Dec without Ant felt deeply strange. The ubiquitous Geordie duo always appear in the same formation: Ant on the left and Dec on the right, as viewers look at their screens. Tonight there was a void where Ant usually stands. It was like Morecambe without Wise or fish without chips. Viewers could be forgiven for thinking their television was on the blink.
This historic live episode saw Declan Donnelly host Saturday Night Takeaway (ITV) without partner Anthony McPartlin, who has returned to rehab following his recent drink-driving charge. ITV pulled last week’s instalment in response but decided the last two shows of the series would go ahead, with Donnelly helming them solo.
Without his best buddy - with whom he’s enjoyed a three-decade bromance, much of it on-screen - it was impossible not to root for Donnelly. He duly delivered. This was an efficient entertainment machine, skilfully steered, and likely to pull in even higher ratings than the show’s usual 7m average due to the curiosity factor.
Donnelly looked a little lonely as he came down the studio stairs on his own and was palpably nervous during his opening link. The nation wanted to reach into their TV screens and give him an encouraging hug. Seeming to realise how much the audience were willing him on, he soon settled down.
No explicit mention was made of McPartlin’s troubles. Donnelly instead nodded to them with jokey asides: “I’ve got twice the amount of work to do", “I have to do it myself, like everything else around here this week” and “Have you been keeping up with the news? For some of us, it’s been unavoidable.”
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Viewers were intrigued to see how he’d cope without McPartlin as his foil but they need not have worried. We were in the capable hands of a consummate pro. Donnelly worked well with the studio audience, radiating warmth, and even dropped a carton of popcorn at one point, as if to remind us this was live TV.
Comedian-cum-beanpole Stephen Merchant was on duty as Star Guest Announcer. His near-the-knuckle humour added a frisson of unpredictability as he riffed on reading out the Ts&Cs, cracked height-based gags and crowbarred in a plug for his ropy-looking new film Sherlock Gnomes.
Merchant made cheeky reference to McPartlin, telling Donnelly: “That other bloke was good, you should do more stuff with him” and, “I don’t care what the producers back here are saying, I think you’re doing a great job." He also congratulated Donnelly on his upcoming baby, which drew a warm round of applause.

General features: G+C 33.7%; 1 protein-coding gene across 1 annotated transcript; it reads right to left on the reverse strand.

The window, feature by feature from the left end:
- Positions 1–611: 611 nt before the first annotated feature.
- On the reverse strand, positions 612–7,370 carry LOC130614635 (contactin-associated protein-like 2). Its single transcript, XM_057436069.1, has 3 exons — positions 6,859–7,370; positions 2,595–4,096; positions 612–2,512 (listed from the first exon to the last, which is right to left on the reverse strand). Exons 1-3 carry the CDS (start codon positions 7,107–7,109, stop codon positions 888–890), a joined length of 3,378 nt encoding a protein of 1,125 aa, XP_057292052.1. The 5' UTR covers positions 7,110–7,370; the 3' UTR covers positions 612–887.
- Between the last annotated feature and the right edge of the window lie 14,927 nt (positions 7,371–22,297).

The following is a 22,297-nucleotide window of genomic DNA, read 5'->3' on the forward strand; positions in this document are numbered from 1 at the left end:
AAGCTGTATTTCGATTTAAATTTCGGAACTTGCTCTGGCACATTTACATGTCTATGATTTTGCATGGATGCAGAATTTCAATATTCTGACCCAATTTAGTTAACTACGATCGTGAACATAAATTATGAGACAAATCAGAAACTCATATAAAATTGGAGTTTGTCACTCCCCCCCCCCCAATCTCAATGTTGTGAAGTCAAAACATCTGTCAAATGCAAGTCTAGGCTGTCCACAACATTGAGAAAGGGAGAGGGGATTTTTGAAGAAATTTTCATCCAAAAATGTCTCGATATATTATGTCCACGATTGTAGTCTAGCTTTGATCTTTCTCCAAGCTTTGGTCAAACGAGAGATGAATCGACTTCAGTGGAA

Oompa-Loompa lookalike Stephen Mulhern, who ITV seem bafflingly determined to turn into a star despite public indifference, hit the streets of Warrington for the latest round of In For a Penny In For a Grand. Gogglebox alumnus Scarlett Moffatt helped compensate for McPartlin’s absence and kept up the Tyneside accent quota.
This penultimate episode featured a farewell to the show’s London Studios home, which is being closed for renovation. There were plenty of surprises as the last few Places On The Plane to Florida for next week’s series finale were given away and another audience member got the chance to Win The Ads. Sadly, student Billie answered the crucial question wrongly and went home with just Takeaway toilet paper.
Davina McCall appeared for a mini-edition of her transformation series This Time Next Year - a fusion of Surprise Surprise and Long Lost Family. Diana Polson from Dundee watched her son Kevin sing live with the cast of Jersey Boys and daughter Katie overcome her fear of flying. The emotional crescendo came when Polson was reunited with her half-sister Carol-Ann, who she’d spent 27 years trying to track down. Manipulative but mighty effective.
McPartlin wasn’t entirely absent, appearing on the title sequence as usual and popping up in pre-recorded form for spoof whodunit skit “Saturday Knight Takeaway”, co-starring Joanna Lumley and Emilia Fox. It acted as a reminder of the pair’s fizzing comedic chemistry.
There were two musical guests. Beige Irish rockers The Script led Singalong Live and pop-soul chipmunk Paloma Faith opened the show with her stompy new single ’Til I’m Done, apparently dressed as the strawberry cream from a tin of Quality Street.
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Faith later returned for the climactic End Of The Show Show, during which clever technical trickery allowed Donnelly to dance on the ceiling as she sang. He then bade farewell, wished us a Happy Easter and thanked everyone for their support.
If one of Ant or Dec had to go solo, Donnelly was the better bet. A bouncy Easter bunny of a man, he’s the more chipper and cuddly of the duo - a Dermot O’Leary-ish blend of boyish good looks, slick patter and twinkling mischief. The 42-year-old wouldn’t want to go it alone permanently but on this evidence, he would thrive if he did.
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This was an old-fashioned feast of variety in the vein of The Generation Game, which happens to be returning tomorrow. Mel, Sue and the BBC could do a lot worse than learning from Saturday Night Takeaway - a deceptively smart format which has crowd-pleasing, family-friendly entertainment down to a tee, with or without half its frontmen.
At least this uproarious 90-minute romp settled that perennial question of which one’s Ant and which one’s Dec. Ant was the one who wasn’t there. Dec was the one who now needs a lie-down after a job well done.